On Being a Prodigal

On Being a Prodigal February 17, 2015

Many of you have been following Alecia Faith Pennington’s situation. You can read my other posts on her story here, but in sum, Alecia Faith released a youtube video explaining that she does not have a birth certificate and cannot prove her identity, and stating that her parents had refused to help her. Alecia Faith’s mother, Lisa Pennington, a popular homeschooling blogger and speaker, responded by claiming that she and her husband have offered to help Alecia Faith. However, a perusal of Lisa’s blog rather confirms Alecia Faith’s story byrevealing her to be a controlling mother who kept even her adult children on a tight leash.

Today I want to talk about some comments on Lisa Pennington’s Facebook page, comments from homeschooling moms comforting Lisa in her “time of trouble” and praying that Alecia Faith’s heart will be “softened” and that she will turn to the embrace of her loving parents. I’ve seen this sort of thing before. Here’s a sampling:

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How familiar this all feels.

The idea of the prodigal is a strong trope in evangelical and fundamentalist culture. The problem is, first of all, that that any child who steps out of line is by default portrayed as a prodigal. And second, the problem is that because the story of the prodigal son ends with the son coming home in rags and begging forgiveness, that is the expectation here as well—that our actions are temporary and that in the end we’ll come back all apologetic. 

I totally get that young adults sometimes make unwise decisions, and that sometimes they even make extremely bad decisions, such as becoming involved with meth or cocaine or getting in trouble with the law. I get that, and I can only imagine how difficult it would be, as a parent, to see your child head in that direction. But that’s not what we’re talking about here. 

In evangelical and fundamentalist culture, any child who does not tow the party line risks being labeled rebellious and, ultimately, becoming a prodigal. And I should note that their prodigal status is rarely self-inflicted. Rather, adult children who choose different beliefs or make different lifestyle choices are treated as outsiders—as rebellious children, even. Emotional manipulation is applied in an attempt to bring them back to the fold. Is it any wonder many of these young adults choose distance as a result, sometimes cutting off contact entirely? It’s incredibly uncomfortable to be treated as an outsider and a problem by your own family, to say the least.

Then the parents’ church community and friends inevitably rally around them, offering comfort and support and offering to pray for God to change the prodigal’s heart. The focus is on how hard this must be for the parents, and the prodigals themselves are rarely actually asked for their side of what happened. Everything becomes about the parents, and how horribly difficult this situation is for them. No one considers that this situation might be difficult for the prodigal.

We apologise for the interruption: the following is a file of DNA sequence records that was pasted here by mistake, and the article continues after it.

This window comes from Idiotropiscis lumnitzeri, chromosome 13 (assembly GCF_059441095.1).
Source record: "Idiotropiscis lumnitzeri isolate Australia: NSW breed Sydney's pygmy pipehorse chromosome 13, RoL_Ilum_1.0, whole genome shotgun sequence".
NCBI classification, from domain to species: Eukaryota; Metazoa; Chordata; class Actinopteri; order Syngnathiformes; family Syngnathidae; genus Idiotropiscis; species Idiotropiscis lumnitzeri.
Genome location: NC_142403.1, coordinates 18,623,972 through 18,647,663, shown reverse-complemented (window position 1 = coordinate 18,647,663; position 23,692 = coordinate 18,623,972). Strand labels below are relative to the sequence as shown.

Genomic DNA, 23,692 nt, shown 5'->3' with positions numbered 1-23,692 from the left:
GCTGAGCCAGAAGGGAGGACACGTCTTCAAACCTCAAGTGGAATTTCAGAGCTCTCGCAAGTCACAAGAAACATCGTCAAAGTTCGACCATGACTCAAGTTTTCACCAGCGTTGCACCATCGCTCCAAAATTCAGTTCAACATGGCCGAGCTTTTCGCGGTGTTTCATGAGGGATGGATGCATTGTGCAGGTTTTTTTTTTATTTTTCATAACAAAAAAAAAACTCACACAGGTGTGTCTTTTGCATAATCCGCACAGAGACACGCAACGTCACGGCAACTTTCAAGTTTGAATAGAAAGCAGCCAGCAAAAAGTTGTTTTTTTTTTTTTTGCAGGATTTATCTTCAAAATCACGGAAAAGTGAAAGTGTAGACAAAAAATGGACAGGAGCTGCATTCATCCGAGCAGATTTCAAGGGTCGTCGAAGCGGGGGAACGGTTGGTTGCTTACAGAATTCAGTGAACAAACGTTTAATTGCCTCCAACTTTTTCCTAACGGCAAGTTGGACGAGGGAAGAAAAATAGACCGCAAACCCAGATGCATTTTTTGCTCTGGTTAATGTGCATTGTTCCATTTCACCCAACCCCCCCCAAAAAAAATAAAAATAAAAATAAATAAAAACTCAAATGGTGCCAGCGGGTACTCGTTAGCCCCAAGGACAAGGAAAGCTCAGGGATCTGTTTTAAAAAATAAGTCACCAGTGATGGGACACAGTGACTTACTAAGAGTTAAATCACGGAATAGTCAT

I was that child—that prodigal. I am that child—that prodigal. 

When I chose some beliefs of my own, apart from my parents, I shifted from golden daughter to problem child. When I rejected my parents’ authority over me by refusing to break up with my boyfriend, things got worse. Need I note that I was twenty years old at the time? And my boyfriend? Why did they want me to break up with him? Was he a criminal, or an addict, or abusive toward me? Nope. His crime was not sharing all of my parents’ religious beliefs. He is now my supportive husband and life partner, dedicated father of my two children and hardworking co-provider for our family. Thinking you have the right to decide who your adult child can or can’t date rarely ends well—for you, that is. 

My parents almost boycotted my wedding. They came, in the end, and sat in the back. My younger siblings were not allowed to participate in the ceremony as I had hoped. That’s not surprising, perhaps, because at that time whether I would be allowed to visit home and see my siblings in question. After the ceremony, my mom told me she and my dad had decided Sean and I would be allowed to visit. She said it like she was making a concession.

Leaving hurt. It was the hardest thing I’ve ever done.  I was forced to choose between my family and my freedom, and given that choice I chose to run. It hurt to know that my parents were talking to my friends’ parents about me, twisting what had happened beyond recognition and portraying me as rebellious and wayward. It hurt to have to leave my siblings, my friends, my church community, everything. It was hard—very hard—to be suddenly alone in arranging things like housing or employment, with no parents or mentors to go to for advice. But my pain was invisible, swallowed up in the pain of my parents.

My parents are the ones who set out with a very specific end goal in mind when approaching childrearing—i.e., that the children turn out to share their beliefs and lifestyle choices. I didn’t chose that. They did. But children are wild cards, and don’t always conform to parental expectations—especially when those expectations are rigid or constrictive. In communities like mine—and Alecia Faith’s—children who don’t conform are too often cast aside, and a prodigal is born.


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